There are many injuries and chronic conditions that can affect the hand and cause pain. Hand pain can occur from an injury or from overuse. Some hand pain may only be short term and will resolve by itself without any medical intervention. However, persistent or reoccurring hand pain may be a sign of an underlying medical condition and require further investigation to enable the most suitable treatment. Arthritis is a common condition that can affect the hands, which can cause pain, stiffness, immobility, and swelling within the joints of the fingers.
Diagnosing Hand Pain
An orthopedic hand doctor can diagnose a hand issue by conducting a physical examination and asking about symptoms and level of pain. For a suspected condition such as arthritis, the orthopedic doctor will assess muscle strength, joint motion, and joint stability, and may order blood tests and other laboratory tests to identify the type of arthritis.
Imaging tests such as X-rays, computed tomography (CT) scans and MRI (Magnetic Resonance Imaging) scans may be required to evaluate an injury or condition and to assess the bones, joints, and soft tissue structures, such as ligaments, tendons, and cartilage. A bone scan may be required to identify any bone abnormalities, such as bone spurs, cysts, or arthritis.
Depending on the diagnosis, orthopedic doctors offer state-of-the-art nonsurgical and surgical treatment methods and provide care for a full range of hand and finger injuries and conditions.
Treatments for Hand Pain
Treatments for hand pain can vary depending on the cause, but for some conditions such as arthritis, temporary joint rest and pain relievers are sometimes all that are needed. Over-the-counter or prescription medication may be necessary to reduce pain and swelling, and cortisone injections may be recommended if symptoms do not improve with medications.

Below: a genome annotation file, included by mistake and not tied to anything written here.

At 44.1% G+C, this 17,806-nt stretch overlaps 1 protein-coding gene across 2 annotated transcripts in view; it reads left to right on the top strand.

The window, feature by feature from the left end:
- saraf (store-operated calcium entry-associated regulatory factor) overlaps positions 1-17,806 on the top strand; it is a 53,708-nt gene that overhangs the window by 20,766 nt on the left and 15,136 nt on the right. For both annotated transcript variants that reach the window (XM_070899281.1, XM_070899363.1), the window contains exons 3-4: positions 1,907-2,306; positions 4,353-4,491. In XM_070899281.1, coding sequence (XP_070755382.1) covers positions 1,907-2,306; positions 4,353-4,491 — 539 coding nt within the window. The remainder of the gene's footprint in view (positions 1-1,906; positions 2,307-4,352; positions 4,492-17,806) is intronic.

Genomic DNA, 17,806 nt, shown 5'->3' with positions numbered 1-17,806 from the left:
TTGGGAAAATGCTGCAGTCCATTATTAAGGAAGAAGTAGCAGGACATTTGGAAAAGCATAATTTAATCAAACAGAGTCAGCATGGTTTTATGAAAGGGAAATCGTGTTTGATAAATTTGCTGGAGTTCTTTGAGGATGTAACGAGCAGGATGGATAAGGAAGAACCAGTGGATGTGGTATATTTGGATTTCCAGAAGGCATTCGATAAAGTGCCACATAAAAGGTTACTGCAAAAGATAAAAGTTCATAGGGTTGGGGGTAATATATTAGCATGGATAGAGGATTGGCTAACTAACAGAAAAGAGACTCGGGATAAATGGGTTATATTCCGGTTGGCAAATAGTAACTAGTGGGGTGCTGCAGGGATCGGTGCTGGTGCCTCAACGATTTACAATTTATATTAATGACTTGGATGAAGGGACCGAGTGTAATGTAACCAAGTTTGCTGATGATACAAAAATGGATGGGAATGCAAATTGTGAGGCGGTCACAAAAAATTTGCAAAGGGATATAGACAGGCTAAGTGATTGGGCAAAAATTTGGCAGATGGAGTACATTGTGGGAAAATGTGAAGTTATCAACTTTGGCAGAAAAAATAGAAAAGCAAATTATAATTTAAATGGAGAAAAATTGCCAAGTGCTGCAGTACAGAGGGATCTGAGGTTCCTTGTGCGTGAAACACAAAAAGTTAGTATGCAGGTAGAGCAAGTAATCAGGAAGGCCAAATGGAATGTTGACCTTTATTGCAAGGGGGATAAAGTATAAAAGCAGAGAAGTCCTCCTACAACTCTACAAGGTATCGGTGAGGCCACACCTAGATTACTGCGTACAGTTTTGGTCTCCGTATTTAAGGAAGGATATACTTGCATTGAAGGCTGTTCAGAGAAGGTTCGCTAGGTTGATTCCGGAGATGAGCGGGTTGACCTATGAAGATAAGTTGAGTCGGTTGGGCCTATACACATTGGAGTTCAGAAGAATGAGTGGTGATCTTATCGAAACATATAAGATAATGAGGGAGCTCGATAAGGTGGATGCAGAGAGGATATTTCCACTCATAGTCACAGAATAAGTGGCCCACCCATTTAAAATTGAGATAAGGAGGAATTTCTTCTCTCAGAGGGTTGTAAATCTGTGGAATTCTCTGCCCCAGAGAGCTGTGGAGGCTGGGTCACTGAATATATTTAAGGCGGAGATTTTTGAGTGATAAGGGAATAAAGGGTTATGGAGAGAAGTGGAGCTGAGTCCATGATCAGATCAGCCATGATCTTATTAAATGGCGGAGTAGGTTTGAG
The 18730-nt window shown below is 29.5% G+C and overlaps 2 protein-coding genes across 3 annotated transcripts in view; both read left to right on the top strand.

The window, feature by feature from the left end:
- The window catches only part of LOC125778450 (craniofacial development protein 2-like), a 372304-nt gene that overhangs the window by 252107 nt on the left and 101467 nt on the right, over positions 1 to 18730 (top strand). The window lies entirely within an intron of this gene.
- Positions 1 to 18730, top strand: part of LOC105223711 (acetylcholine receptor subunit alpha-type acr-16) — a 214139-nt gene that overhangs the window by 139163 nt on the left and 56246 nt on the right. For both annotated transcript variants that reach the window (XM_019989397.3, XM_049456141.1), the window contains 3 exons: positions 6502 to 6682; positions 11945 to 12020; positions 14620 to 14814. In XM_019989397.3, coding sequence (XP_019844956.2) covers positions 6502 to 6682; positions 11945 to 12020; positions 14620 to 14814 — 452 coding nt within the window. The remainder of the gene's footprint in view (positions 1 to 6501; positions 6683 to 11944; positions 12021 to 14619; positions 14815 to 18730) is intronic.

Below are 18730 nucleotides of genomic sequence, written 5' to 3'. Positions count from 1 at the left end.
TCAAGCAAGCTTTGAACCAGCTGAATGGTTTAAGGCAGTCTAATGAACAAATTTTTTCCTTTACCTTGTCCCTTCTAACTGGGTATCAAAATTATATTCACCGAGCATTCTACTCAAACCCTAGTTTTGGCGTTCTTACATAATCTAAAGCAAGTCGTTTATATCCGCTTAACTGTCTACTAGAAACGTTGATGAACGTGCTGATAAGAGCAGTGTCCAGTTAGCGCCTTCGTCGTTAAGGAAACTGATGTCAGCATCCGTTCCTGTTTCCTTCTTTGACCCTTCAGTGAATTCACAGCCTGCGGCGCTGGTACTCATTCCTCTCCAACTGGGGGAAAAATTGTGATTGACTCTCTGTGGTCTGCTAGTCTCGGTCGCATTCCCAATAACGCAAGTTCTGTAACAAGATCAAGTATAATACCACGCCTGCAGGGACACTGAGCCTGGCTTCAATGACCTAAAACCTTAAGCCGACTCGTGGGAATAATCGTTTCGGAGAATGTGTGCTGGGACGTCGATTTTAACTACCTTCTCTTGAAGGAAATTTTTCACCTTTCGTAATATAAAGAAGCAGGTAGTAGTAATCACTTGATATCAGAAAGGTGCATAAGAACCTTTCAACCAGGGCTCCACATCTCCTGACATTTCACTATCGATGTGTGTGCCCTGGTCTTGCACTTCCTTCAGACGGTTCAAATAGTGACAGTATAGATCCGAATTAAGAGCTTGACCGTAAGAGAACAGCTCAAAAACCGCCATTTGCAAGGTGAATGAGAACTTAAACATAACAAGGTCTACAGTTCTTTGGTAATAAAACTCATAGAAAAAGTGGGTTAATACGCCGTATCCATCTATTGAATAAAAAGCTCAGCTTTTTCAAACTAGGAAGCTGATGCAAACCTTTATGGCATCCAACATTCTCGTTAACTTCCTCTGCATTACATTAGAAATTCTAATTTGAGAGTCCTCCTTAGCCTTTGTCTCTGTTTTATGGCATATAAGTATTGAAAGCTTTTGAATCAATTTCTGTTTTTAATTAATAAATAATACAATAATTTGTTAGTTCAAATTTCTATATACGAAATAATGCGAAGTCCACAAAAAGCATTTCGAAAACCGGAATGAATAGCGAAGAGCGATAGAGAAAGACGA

Injuries such as small uncomplicated fractures, where there is no displacement of the bone fragments, can often be treated non-surgically. Bones can be held in the correct alignment with a splint or cast while the fracture heals.
Tendonitis is an inflammatory condition that develops in a tendon (the strong fibers that connect muscles to bones). It most frequently results from overuse of a joint and can cause pain and tenderness. Tendonitis is often relieved with rest and anti-inflammatory medications but chronic tendonitis may require surgery if non-surgical treatments are ineffective.
Tendon injuries occur when the tendon is torn, cut or detached, usually the result of trauma, lacerations, burns, or arthritis. Treatment is individualized and will depend on the extent of the damage. Nonsurgical treatments can include splinting and hand therapy, but surgery may be required to repair significant tendon damage.
Hand therapy is an effective form of treatment for many types of injuries and is often recommended following hand surgery. It can help increase mobility, flexibility, and strength in the hand. It can also effectively treat arthritis by strengthening muscles surrounding a joint which can help to relieve pain.
Other non-surgical treatment modalities for hand pain may include acupuncture which involves very fine needles being strategically placed around the body to block or interrupt pain pathways. These also include physical, occupational, and aquatic therapies to help strengthen muscles, relieve pain, and stabilize joints.
Hand surgery may be recommended if non-surgical treatments prove unsuccessful or if there has been significant damage to the hand which requires repair. Orthopedic doctors will use minimally invasive methods where possible to reduce pain, trauma and recovery time. Surgical procedures can include tendon repair surgery, tendon transfer surgery, cord release surgery, infection surgery, joint replacement, trigger finger release surgery and fracture surgery. For complicated fractures, and those that require realignment, surgical hardware, such as screws, pins or plates are used to align the fracture to allow it to heal in the correct position.
Types of surgery for arthritis:
- Synovectomy – removes the diseased or damaged joint lining (synovium)
- Osteotomy – realigns the bones in a joint
- Joint fusion surgery – To fuse the bones in a joint to prevent joint motion and relieve pain.
- Arthroplasty (joint replacement surgery), often for advanced arthritis
Treating Hand Pain in Maryland
If you have a hand injury or condition causing you pain, schedule a consultation with the team of hand experts at Greater Chesapeake Hand to Shoulder. We specialize in the diagnosis and treatment of medical conditions affecting the hand, wrist, elbow and shoulder. Speak to our Maryland hand surgeons today at (410) 296-6232 or request an appointment online at one of our Greater Chesapeake locations.